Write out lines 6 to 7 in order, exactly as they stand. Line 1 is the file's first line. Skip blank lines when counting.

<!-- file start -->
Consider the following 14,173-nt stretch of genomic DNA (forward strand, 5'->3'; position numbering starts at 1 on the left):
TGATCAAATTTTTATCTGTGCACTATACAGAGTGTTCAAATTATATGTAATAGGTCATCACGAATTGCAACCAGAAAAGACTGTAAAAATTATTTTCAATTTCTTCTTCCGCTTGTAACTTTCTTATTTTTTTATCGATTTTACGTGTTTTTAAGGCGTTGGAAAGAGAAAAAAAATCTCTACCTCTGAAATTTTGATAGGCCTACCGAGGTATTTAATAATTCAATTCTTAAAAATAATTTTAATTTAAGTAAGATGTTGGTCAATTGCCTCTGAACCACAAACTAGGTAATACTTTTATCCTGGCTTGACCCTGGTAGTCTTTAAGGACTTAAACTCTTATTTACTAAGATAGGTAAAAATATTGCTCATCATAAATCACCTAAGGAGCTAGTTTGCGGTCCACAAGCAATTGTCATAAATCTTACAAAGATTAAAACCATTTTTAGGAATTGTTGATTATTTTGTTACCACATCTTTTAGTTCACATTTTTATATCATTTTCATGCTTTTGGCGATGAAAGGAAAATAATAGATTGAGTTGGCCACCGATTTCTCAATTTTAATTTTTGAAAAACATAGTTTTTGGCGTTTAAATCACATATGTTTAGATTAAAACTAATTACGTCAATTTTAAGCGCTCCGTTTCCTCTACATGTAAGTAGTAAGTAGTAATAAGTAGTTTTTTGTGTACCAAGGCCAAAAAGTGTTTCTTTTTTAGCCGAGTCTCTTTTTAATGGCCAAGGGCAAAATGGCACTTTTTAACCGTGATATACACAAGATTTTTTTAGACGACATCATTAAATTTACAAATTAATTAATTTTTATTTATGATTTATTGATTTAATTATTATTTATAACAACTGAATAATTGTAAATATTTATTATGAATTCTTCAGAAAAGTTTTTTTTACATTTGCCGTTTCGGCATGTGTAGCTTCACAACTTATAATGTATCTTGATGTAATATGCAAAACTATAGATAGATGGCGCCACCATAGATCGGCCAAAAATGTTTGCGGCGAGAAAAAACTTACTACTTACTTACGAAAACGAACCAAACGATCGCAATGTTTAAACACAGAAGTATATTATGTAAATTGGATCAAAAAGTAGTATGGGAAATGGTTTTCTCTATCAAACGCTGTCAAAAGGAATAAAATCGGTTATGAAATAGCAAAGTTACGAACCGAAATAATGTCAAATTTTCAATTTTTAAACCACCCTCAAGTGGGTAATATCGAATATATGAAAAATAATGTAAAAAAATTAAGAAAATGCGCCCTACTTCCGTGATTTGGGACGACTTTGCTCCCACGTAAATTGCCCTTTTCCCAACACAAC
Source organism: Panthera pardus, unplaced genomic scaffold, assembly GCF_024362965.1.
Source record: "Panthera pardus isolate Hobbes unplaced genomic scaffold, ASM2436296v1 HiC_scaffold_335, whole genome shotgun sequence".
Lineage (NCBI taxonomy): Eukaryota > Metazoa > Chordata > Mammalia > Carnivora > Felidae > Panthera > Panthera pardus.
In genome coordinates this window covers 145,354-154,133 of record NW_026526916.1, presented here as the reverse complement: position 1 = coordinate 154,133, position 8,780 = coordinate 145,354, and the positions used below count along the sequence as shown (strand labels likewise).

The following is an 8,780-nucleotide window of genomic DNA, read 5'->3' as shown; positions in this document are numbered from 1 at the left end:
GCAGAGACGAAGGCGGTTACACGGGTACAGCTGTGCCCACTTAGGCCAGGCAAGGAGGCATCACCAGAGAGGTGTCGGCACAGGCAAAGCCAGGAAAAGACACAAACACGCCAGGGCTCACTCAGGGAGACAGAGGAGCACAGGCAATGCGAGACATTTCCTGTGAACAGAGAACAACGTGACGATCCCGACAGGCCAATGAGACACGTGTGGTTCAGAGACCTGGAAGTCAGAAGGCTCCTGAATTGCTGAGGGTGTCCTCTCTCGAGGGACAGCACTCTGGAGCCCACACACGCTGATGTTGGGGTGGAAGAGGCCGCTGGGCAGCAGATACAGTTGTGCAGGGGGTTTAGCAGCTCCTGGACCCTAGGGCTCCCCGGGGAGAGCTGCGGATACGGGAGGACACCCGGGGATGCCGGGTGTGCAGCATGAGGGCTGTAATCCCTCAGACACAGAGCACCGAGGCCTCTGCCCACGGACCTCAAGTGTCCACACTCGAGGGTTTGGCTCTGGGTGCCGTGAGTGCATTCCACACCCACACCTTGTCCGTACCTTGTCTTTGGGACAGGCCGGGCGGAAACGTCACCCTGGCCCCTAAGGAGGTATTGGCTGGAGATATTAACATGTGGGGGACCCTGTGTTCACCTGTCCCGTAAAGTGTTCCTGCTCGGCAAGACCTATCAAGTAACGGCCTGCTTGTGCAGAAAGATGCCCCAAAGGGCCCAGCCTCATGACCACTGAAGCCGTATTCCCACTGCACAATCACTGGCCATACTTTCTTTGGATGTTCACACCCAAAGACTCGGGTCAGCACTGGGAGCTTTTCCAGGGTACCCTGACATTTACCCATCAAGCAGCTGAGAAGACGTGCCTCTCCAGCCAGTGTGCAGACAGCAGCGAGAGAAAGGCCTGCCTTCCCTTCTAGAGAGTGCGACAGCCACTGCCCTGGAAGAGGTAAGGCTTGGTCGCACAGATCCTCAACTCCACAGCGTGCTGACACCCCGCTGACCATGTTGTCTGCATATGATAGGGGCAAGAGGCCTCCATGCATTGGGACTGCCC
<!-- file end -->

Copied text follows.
In genome coordinates this window covers 145,354-154,133 of record NW_026526916.1, presented here as the reverse complement: position 1 = coordinate 154,133, position 8,780 = coordinate 145,354, and the positions used below count along the sequence as shown (strand labels likewise).

The following is an 8,780-nucleotide window of genomic DNA, read 5'->3' as shown; positions in this document are numbered from 1 at the left end: